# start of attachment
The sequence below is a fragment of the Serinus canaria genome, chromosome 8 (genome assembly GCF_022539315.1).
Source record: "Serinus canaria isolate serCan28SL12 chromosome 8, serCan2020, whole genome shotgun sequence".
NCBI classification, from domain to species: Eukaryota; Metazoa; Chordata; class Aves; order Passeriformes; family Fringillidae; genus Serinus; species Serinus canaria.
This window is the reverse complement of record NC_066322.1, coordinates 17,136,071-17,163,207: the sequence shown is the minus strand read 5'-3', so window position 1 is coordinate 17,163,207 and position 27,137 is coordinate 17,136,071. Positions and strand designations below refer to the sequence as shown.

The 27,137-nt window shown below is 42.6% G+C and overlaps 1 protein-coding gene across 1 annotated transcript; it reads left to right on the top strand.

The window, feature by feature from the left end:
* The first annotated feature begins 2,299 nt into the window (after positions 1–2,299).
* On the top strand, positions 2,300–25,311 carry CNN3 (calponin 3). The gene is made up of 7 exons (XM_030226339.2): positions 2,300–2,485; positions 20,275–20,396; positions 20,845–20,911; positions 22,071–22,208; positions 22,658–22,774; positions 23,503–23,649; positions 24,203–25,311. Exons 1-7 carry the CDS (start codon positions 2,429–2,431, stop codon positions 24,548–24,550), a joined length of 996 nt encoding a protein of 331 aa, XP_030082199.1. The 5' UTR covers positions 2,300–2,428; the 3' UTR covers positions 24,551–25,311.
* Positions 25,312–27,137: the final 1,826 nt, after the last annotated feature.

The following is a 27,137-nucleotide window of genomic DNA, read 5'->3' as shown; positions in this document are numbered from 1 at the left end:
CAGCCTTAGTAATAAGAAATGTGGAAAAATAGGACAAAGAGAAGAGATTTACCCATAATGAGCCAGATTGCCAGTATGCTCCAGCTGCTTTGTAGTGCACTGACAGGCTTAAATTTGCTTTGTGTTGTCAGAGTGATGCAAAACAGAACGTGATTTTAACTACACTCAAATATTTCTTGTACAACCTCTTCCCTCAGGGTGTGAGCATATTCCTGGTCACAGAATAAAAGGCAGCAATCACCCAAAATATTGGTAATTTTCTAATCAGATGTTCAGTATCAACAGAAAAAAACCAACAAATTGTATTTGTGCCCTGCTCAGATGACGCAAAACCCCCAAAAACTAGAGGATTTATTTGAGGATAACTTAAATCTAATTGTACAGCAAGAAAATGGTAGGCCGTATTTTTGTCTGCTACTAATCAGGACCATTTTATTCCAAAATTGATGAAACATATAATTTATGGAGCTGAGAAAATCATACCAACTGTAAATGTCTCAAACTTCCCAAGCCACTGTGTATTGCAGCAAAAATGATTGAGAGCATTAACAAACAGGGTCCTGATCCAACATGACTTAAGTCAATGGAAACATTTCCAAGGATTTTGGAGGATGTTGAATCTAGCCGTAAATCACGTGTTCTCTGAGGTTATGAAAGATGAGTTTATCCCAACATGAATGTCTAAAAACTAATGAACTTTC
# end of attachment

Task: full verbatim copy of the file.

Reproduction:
The sequence below is a fragment of the Serinus canaria genome, chromosome 8 (genome assembly GCF_022539315.1).
Source record: "Serinus canaria isolate serCan28SL12 chromosome 8, serCan2020, whole genome shotgun sequence".
NCBI classification, from domain to species: Eukaryota; Metazoa; Chordata; class Aves; order Passeriformes; family Fringillidae; genus Serinus; species Serinus canaria.
This window is the reverse complement of record NC_066322.1, coordinates 17,136,071-17,163,207: the sequence shown is the minus strand read 5'-3', so window position 1 is coordinate 17,163,207 and position 27,137 is coordinate 17,136,071. Positions and strand designations below refer to the sequence as shown.

The 27,137-nt window shown below is 42.6% G+C and overlaps 1 protein-coding gene across 1 annotated transcript; it reads left to right on the top strand.

The window, feature by feature from the left end:
* The first annotated feature begins 2,299 nt into the window (after positions 1–2,299).
* On the top strand, positions 2,300–25,311 carry CNN3 (calponin 3). The gene is made up of 7 exons (XM_030226339.2): positions 2,300–2,485; positions 20,275–20,396; positions 20,845–20,911; positions 22,071–22,208; positions 22,658–22,774; positions 23,503–23,649; positions 24,203–25,311. Exons 1-7 carry the CDS (start codon positions 2,429–2,431, stop codon positions 24,548–24,550), a joined length of 996 nt encoding a protein of 331 aa, XP_030082199.1. The 5' UTR covers positions 2,300–2,428; the 3' UTR covers positions 24,551–25,311.
* Positions 25,312–27,137: the final 1,826 nt, after the last annotated feature.

The following is a 27,137-nucleotide window of genomic DNA, read 5'->3' as shown; positions in this document are numbered from 1 at the left end:
CAGCCTTAGTAATAAGAAATGTGGAAAAATAGGACAAAGAGAAGAGATTTACCCATAATGAGCCAGATTGCCAGTATGCTCCAGCTGCTTTGTAGTGCACTGACAGGCTTAAATTTGCTTTGTGTTGTCAGAGTGATGCAAAACAGAACGTGATTTTAACTACACTCAAATATTTCTTGTACAACCTCTTCCCTCAGGGTGTGAGCATATTCCTGGTCACAGAATAAAAGGCAGCAATCACCCAAAATATTGGTAATTTTCTAATCAGATGTTCAGTATCAACAGAAAAAAACCAACAAATTGTATTTGTGCCCTGCTCAGATGACGCAAAACCCCCAAAAACTAGAGGATTTATTTGAGGATAACTTAAATCTAATTGTACAGCAAGAAAATGGTAGGCCGTATTTTTGTCTGCTACTAATCAGGACCATTTTATTCCAAAATTGATGAAACATATAATTTATGGAGCTGAGAAAATCATACCAACTGTAAATGTCTCAAACTTCCCAAGCCACTGTGTATTGCAGCAAAAATGATTGAGAGCATTAACAAACAGGGTCCTGATCCAACATGACTTAAGTCAATGGAAACATTTCCAAGGATTTTGGAGGATGTTGAATCTAGCCGTAAATCACGTGTTCTCTGAGGTTATGAAAGATGAGTTTATCCCAACATGAATGTCTAAAAACTAATGAACTTTC